Ron Santo was named one of 10 finalists for the Hall of Fame, and the revamped voting process makes our Cubs reporter Gordon Wittenmyer think this could be Santo's year.
The fact there are 10 finalists instead of a wide-open field should help Santo. He has to show up on 75 percent of the ballots, and the voting won't be as splintered with the narrow field.
Here's Gordon's story:
They sat two booths apart during the Cubs-White Sox game Sunday night at Wrigley Field, the man who would be in the Hall of Fame and the man who would help him get there.
Cubs broadcaster Ron Santo isn't ready to believe this will finally be his year, but if Joe Morgan is right, Santo could be celebrating his greatest personal baseball moment just a few weeks after he hopes to be witnessing his greatest team moment.
That's because changes in this year's veterans committee process might finally lead to Santo's long-awaited call from the Hall.
''I played against him, and when you look at third basemen, he was the best third baseman of his era,'' said Morgan, the Hall of Fame second baseman and ESPN broadcaster. ''I thought that's the way you judged it. Every year I voted for Maury Wills and Ron Santo. Those are my first two guys. To me, they were both a no-brainer.''
As a member of the Hall's board of directors, Morgan lobbied the last five years for changes to the veterans ballot that should make it easier for somebody to get elected for the first time since 2001.
''Not easier,'' Morgan said. ''Fairer.''
Santo doesn't want to consider whether his chances are stronger, regardless of the changes.
''I can't,'' he said. ''With everything that's gone on [in his Hall of Fame odyssey], you start to wonder if it's an omen.''
Still, he considers the year the Cubs are having.
''This year, win the World Series and I get in the Hall of Fame -- what is there left? It would be wonderful,'' he said. ''I'm just afraid to feel like this is the year because I'd be too disappointed if it isn't. But if we win the World Series, I can overcome that.''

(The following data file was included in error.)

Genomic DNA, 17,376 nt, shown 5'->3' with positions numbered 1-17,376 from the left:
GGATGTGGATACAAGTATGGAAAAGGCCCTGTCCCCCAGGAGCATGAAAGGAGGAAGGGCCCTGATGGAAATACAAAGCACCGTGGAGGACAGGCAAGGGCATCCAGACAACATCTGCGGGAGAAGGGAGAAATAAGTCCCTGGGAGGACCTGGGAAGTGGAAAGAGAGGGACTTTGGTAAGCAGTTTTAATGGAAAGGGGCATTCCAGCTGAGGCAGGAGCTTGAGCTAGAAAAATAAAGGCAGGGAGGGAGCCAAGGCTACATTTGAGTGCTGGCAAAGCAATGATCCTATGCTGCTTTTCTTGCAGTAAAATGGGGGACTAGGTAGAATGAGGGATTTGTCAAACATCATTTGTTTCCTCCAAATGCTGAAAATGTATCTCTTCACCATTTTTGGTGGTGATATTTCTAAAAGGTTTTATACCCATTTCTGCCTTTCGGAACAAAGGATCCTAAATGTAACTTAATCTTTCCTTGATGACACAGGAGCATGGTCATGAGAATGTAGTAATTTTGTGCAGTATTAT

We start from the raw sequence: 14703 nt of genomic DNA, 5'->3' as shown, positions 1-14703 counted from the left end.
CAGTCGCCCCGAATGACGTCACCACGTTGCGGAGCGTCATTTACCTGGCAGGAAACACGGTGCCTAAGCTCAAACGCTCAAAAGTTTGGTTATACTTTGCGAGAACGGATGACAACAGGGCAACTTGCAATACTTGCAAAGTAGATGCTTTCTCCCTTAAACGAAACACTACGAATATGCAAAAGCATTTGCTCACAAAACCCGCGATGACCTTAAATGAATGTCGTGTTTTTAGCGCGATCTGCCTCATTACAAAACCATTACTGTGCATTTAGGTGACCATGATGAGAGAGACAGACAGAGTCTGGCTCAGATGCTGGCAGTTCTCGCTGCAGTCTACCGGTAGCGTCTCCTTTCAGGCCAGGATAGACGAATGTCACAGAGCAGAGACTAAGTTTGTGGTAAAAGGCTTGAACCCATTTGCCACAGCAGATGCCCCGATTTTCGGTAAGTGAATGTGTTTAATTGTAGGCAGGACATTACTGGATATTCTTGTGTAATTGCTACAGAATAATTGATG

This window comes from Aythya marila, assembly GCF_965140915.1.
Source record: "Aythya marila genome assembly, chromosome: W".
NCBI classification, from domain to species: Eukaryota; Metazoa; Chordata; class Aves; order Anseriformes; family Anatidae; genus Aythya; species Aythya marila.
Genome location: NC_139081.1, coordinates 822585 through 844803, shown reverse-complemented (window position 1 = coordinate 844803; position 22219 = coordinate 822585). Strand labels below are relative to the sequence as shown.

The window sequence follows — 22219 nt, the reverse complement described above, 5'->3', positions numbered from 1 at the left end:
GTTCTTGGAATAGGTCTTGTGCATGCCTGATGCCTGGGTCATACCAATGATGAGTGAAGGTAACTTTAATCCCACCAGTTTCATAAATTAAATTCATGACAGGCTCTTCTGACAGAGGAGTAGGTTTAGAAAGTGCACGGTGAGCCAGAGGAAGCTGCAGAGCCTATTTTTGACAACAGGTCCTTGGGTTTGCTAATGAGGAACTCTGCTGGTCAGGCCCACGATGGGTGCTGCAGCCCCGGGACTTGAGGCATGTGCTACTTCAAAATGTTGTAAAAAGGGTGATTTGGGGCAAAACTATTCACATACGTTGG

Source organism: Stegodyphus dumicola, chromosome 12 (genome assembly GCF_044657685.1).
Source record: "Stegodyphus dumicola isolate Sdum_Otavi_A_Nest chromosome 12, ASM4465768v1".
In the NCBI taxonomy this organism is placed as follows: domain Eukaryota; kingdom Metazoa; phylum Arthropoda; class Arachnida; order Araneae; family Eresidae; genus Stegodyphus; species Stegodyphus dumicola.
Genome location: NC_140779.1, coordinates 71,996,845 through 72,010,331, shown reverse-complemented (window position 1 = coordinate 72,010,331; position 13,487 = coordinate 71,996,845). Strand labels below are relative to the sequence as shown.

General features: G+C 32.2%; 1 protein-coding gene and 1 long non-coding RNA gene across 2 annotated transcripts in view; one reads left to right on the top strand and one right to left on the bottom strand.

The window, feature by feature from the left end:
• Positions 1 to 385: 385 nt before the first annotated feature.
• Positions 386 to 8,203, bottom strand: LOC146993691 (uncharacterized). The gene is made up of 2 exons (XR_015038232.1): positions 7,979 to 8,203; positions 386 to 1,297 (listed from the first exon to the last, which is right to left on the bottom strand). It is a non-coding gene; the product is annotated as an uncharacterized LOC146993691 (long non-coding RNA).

His chances might be better than a Cubs drought-ender.
In recent years, the veterans committee -- essentially the living Hall of Famers -- selected from a filtered ballot of 20 to 25 players, listing as many as 10 on their individual ballots. A player was required to be listed on 75 percent to gain induction.
Santo led all vote-getters in the most recent round of the every-other-year voting but fell five votes short of induction.
This time around, that 20-to-25-man list is used in a preliminary ballot to narrow the final ballot to 10 names. Committee members then vote again, this time selecting up to four from the 10-player list, with the 75 percent criterion in effect.
The process begins in Cooperstown next month when Hall of Famers gather for induction weekend and start screening the larger list.
By the time results are announced in December, Morgan said he believes his committee finally will produce a new member to the Hall. And if that's the case, Santo would have to be the favorite.
''He was the leading vote-getter before,'' Morgan said. ''You would think that he'd get more if the field is narrowed down.''